A regimen or plan of physical activities designed and prescribed for specific therapeutic goals. Its purpose is to restore normal musculoskeletal function or to reduce pain caused by diseases or injuries.
Aching sensation that persists for more than a few months. It may or may not be associated with trauma or disease, and may persist after the initial injury has healed. Its localization, character, and timing are more vague than with acute pain.
Controlled physical activity which is performed in order to allow assessment of physiological functions, particularly cardiovascular and pulmonary, but also aerobic capacity. Maximal (most intense) exercise is usually required but submaximal exercise is also used.
Physical activity which is usually regular and done with the intention of improving or maintaining PHYSICAL FITNESS or HEALTH. Contrast with PHYSICAL EXERTION which is concerned largely with the physiologic and metabolic response to energy expenditure.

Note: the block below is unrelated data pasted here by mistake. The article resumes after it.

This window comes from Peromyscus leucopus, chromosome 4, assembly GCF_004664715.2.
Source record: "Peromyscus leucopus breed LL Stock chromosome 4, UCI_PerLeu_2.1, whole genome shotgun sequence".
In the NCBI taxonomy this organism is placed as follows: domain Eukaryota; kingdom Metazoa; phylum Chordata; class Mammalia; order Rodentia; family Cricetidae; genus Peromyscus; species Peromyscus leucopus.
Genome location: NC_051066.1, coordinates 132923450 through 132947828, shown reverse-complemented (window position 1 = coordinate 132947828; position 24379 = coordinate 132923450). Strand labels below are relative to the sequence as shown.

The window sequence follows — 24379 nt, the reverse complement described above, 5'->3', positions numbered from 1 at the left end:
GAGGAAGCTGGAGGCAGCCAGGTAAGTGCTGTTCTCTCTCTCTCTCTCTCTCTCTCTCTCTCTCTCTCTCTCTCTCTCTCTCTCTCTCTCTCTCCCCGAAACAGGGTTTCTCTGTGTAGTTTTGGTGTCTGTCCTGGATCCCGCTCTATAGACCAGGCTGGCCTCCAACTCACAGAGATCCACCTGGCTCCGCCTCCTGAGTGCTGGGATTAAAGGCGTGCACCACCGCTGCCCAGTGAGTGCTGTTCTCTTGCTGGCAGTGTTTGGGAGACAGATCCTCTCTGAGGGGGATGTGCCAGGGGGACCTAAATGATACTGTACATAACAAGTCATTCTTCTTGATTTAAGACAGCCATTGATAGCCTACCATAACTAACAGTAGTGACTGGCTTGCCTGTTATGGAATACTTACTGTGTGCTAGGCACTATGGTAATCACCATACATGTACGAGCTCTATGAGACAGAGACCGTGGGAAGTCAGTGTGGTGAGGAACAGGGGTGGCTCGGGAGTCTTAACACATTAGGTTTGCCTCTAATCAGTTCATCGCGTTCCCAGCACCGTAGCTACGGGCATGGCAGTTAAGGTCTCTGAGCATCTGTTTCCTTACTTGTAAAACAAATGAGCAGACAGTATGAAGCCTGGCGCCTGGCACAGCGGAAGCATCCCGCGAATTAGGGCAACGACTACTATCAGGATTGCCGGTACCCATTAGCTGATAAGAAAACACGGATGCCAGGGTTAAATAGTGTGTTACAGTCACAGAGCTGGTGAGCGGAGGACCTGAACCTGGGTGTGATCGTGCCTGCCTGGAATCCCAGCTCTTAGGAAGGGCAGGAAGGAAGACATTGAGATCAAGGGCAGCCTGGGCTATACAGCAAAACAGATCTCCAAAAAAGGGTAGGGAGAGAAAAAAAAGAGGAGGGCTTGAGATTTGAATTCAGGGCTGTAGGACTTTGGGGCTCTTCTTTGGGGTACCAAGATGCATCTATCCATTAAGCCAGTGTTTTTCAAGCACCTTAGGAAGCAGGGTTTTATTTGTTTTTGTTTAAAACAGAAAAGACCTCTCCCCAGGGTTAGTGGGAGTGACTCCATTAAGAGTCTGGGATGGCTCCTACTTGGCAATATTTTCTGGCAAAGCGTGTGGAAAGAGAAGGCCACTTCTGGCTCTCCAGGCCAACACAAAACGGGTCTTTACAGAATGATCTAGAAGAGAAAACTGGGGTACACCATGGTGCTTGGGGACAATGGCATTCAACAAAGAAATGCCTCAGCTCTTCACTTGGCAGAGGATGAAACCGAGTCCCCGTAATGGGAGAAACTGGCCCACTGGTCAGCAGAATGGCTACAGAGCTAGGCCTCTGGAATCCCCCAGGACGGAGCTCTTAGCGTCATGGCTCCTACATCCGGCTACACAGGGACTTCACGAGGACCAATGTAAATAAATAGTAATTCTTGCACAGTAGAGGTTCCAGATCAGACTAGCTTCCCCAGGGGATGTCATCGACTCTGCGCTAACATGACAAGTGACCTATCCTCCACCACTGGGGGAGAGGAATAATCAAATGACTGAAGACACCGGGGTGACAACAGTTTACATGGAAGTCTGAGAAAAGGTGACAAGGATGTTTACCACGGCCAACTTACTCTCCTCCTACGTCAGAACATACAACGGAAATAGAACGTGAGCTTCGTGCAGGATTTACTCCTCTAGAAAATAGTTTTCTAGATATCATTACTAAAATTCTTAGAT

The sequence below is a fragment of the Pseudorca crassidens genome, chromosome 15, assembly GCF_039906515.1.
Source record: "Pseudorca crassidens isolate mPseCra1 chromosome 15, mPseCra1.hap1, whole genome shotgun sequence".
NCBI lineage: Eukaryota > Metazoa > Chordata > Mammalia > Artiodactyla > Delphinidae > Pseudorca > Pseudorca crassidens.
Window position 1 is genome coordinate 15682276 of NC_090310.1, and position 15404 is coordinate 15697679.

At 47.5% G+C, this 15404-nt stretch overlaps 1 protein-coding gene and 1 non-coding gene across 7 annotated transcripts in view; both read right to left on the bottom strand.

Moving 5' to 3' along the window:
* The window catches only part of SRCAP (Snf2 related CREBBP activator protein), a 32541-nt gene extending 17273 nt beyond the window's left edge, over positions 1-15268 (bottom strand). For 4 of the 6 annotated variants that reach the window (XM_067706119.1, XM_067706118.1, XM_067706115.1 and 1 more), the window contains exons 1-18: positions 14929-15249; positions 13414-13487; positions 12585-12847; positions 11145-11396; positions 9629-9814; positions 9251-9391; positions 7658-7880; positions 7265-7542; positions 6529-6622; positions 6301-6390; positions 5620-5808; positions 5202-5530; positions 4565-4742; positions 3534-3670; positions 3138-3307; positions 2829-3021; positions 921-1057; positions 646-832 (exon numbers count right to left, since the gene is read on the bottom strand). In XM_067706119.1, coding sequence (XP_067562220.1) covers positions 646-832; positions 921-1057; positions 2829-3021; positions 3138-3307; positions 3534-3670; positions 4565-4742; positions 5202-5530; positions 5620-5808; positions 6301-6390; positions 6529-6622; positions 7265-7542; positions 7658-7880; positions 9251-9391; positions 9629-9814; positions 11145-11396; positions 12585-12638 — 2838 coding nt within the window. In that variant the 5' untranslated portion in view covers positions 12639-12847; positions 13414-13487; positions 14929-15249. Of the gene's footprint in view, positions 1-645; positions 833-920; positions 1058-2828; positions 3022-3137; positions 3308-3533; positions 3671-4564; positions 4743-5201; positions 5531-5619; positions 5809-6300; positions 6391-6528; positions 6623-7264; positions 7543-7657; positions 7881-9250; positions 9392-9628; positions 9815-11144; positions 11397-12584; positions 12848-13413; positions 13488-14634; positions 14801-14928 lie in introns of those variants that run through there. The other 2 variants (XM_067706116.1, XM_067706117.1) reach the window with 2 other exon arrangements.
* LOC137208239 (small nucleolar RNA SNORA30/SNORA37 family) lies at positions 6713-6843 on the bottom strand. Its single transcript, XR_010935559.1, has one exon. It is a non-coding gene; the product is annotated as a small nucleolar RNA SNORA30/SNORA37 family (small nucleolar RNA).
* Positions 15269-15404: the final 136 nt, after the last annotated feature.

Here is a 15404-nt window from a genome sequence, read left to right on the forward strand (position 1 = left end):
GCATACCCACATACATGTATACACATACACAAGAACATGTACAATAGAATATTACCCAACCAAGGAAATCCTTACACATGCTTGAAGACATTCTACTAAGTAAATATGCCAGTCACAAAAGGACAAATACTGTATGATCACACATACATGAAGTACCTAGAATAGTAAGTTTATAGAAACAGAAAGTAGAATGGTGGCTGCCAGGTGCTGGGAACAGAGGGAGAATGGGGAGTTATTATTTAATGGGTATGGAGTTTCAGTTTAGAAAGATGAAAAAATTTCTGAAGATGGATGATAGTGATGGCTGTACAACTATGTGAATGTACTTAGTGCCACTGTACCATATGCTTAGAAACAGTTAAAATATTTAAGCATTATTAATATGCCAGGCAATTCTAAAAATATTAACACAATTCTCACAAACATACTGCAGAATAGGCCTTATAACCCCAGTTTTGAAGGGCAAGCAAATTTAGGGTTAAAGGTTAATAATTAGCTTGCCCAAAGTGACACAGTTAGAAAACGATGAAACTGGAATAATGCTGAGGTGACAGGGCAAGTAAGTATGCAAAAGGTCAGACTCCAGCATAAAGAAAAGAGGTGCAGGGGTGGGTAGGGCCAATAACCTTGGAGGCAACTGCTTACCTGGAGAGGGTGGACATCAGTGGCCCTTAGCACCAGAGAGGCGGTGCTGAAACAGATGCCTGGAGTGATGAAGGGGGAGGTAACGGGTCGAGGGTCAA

A pregnane found in the urine of pregnant women and sows. It has anesthetic, hypnotic, and sedative properties.
The exercise capacity of an individual as measured by endurance (maximal exercise duration and/or maximal attained work load) during an EXERCISE TEST.
An unpleasant sensation induced by noxious stimuli which are detected by NERVE ENDINGS of NOCICEPTIVE NEURONS.
Acute and chronic (see also BRAIN INJURIES, CHRONIC) injuries to the brain, including the cerebral hemispheres, CEREBELLUM, and BRAIN STEM. Clinical manifestations depend on the nature of injury. Diffuse trauma to the brain is frequently associated with DIFFUSE AXONAL INJURY or COMA, POST-TRAUMATIC. Localized injuries may be associated with NEUROBEHAVIORAL MANIFESTATIONS; HEMIPARESIS, or other focal neurologic deficits.
The organic and psychogenic disturbances observed after closed head injuries (HEAD INJURIES, CLOSED). Post-concussion syndrome includes subjective physical complaints (i.e. headache, dizziness), cognitive, emotional, and behavioral changes. These disturbances can be chronic, permanent, or late emerging.